Today from Hiiraan Online:  _
Somali Pirates Are Back, and So Is Their PR Machine

Friday, May 11, 2012


It's been a while, but Somali pirates are officially back in action, with a spate of attacks over the last few days culminating in the capture of a huge oil tanker in the Arabian sea.

Now, capturing ships is what pirates do so perhaps that doesn't seem so impressive, but did you notice you haven't heard much about it lately? That's because, as Reuters' George Obulutsa reports, this is the first successful pirate attack in more than a year. And the ship, a Greek-owned, Liberian-flagged tanker called MT Smyrni, is full of about a million barrels of oil, so it's a massive haul.

The hijacking came after four unsuccessful attacks in the area off the Horn of Africa, documented on the maritime social networking site Oceanus Live. Oceanus also reported that the MT Smyrni apparently didn't have a security team, but that the crew had managed to fend off one attack before the pirates found success on their second try.

And then there's the pirates' spokesman, Ahmed, who gave Reuters the pirates' side of the story and with whom we're now rather fascinated:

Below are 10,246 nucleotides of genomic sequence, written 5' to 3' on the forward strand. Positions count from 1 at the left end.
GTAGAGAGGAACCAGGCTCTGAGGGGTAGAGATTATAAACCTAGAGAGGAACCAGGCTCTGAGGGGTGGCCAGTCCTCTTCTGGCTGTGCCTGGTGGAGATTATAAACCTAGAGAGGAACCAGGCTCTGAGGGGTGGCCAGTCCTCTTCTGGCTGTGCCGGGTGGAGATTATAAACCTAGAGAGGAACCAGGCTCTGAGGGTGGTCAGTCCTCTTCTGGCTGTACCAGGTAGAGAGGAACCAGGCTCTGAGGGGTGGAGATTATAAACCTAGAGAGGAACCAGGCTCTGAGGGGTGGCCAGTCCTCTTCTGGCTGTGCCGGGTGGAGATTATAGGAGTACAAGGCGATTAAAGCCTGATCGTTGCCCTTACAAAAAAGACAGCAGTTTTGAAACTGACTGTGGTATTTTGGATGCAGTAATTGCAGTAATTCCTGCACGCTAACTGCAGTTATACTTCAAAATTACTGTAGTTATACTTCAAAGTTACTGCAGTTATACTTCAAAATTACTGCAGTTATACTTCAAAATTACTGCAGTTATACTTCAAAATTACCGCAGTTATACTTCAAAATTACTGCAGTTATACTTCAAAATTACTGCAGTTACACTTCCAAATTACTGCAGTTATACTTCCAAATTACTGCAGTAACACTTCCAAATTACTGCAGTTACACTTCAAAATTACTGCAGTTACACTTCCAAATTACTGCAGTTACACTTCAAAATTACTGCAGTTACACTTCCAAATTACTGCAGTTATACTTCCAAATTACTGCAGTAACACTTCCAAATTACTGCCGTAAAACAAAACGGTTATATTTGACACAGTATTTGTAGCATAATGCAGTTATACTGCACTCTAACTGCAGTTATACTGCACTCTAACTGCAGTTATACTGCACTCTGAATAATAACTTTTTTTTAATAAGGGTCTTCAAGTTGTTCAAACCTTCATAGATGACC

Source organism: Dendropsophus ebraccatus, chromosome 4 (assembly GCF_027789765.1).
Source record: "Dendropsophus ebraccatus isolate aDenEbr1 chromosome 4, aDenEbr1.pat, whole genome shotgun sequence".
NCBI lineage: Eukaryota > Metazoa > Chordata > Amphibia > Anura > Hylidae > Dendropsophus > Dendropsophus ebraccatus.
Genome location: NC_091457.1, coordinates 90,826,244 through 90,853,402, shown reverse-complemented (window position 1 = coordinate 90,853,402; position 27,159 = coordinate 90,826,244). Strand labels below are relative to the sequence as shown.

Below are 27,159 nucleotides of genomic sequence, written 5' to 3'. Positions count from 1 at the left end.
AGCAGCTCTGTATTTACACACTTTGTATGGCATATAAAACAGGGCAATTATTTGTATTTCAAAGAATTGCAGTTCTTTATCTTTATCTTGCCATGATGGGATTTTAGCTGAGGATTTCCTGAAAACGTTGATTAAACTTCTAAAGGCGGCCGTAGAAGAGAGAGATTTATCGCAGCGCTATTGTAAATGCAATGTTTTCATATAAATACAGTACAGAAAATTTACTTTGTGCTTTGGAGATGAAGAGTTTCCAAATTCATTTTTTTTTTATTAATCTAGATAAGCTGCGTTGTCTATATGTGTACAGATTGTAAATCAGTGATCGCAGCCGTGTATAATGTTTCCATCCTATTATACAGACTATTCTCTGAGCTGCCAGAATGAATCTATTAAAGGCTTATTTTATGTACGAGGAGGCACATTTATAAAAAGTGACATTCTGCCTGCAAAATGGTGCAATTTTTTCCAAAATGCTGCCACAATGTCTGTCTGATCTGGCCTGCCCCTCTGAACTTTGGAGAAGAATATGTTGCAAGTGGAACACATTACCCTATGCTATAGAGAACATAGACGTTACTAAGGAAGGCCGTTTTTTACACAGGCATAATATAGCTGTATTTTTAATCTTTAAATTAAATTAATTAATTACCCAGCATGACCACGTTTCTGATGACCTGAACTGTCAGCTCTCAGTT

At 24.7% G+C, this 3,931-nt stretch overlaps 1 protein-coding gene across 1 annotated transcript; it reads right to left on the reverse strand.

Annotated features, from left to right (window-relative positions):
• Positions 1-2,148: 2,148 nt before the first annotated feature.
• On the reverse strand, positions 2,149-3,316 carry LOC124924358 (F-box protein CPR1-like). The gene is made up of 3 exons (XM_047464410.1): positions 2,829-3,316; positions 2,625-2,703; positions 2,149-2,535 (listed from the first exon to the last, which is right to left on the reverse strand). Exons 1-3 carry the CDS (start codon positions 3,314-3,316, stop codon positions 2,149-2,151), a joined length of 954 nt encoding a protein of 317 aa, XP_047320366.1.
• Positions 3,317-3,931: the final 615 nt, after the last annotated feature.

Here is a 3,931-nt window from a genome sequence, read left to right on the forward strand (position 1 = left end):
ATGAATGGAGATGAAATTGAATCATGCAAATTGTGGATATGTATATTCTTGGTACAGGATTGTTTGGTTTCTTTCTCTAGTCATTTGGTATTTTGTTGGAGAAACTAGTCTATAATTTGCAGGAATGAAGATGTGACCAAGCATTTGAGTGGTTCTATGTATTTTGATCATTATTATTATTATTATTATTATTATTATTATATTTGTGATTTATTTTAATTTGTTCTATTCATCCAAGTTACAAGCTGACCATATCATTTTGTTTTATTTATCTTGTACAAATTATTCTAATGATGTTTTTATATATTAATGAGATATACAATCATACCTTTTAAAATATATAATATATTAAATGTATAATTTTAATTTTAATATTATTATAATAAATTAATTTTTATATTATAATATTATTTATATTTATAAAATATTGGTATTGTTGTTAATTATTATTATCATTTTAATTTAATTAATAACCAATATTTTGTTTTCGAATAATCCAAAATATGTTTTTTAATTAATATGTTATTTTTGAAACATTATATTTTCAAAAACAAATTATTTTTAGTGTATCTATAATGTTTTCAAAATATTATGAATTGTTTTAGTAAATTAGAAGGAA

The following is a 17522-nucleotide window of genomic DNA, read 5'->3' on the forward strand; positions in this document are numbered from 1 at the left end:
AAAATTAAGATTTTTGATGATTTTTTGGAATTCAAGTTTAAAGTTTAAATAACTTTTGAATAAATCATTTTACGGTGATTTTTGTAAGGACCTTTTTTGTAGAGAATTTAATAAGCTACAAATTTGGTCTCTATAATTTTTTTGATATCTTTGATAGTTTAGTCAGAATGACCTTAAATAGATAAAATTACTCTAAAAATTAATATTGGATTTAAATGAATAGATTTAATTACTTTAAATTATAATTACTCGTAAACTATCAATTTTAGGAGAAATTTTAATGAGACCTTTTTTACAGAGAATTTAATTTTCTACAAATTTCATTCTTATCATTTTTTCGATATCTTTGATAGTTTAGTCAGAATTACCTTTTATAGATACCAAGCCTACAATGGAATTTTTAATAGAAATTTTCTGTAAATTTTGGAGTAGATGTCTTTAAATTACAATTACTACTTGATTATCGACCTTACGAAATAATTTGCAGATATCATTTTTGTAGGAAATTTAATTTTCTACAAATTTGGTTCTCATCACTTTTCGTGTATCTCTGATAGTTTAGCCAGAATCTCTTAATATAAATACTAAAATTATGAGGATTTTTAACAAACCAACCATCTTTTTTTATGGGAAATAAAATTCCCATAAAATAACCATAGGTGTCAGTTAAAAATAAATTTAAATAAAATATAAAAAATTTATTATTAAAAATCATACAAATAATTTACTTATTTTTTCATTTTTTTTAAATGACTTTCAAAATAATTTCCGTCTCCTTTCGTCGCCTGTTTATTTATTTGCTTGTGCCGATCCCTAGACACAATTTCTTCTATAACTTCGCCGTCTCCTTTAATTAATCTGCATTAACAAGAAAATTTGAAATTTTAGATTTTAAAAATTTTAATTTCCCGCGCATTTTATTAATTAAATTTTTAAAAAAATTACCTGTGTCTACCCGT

A pirate who identified himself as Ahmed told Reuters the MT Smyrni had been diverted towards Somalia's lawless coastline.
"It is now heading to one of our bases," Ahmed told Reuters by phone from a pirate lair in Hobyo.

This is seriously criminal stuff, but it's kind of entertaining to imagine the pirate PR outfit, which seems to mostly consist of this guy Ahmed, at least lately. Reuters' Mohamed Ahmed, who reported Friday's hijacking along with Obulutsa, has spoken with Ahmed while reporting on the pirates before. Back in March someone named Ahmed provided details about the ransom that freed British hostage Judith Tebbutt. In 2009, an AP report cited a pirate spokesman named Ahmed Gadaf, who clarified the pirates' position when they kidnapped Brits Paul and Rachel Chandler. But there are other spokesmen too, including Januna Ali Jana, who talked to outfits such as the BBC and Der Spiegel in 2008. The pirates often get represented by unnamed spokespeople in news reports, too. Hey, if you're going to get covered by the press, it's good to designate someone to talk to reporters, even if you're pirates.


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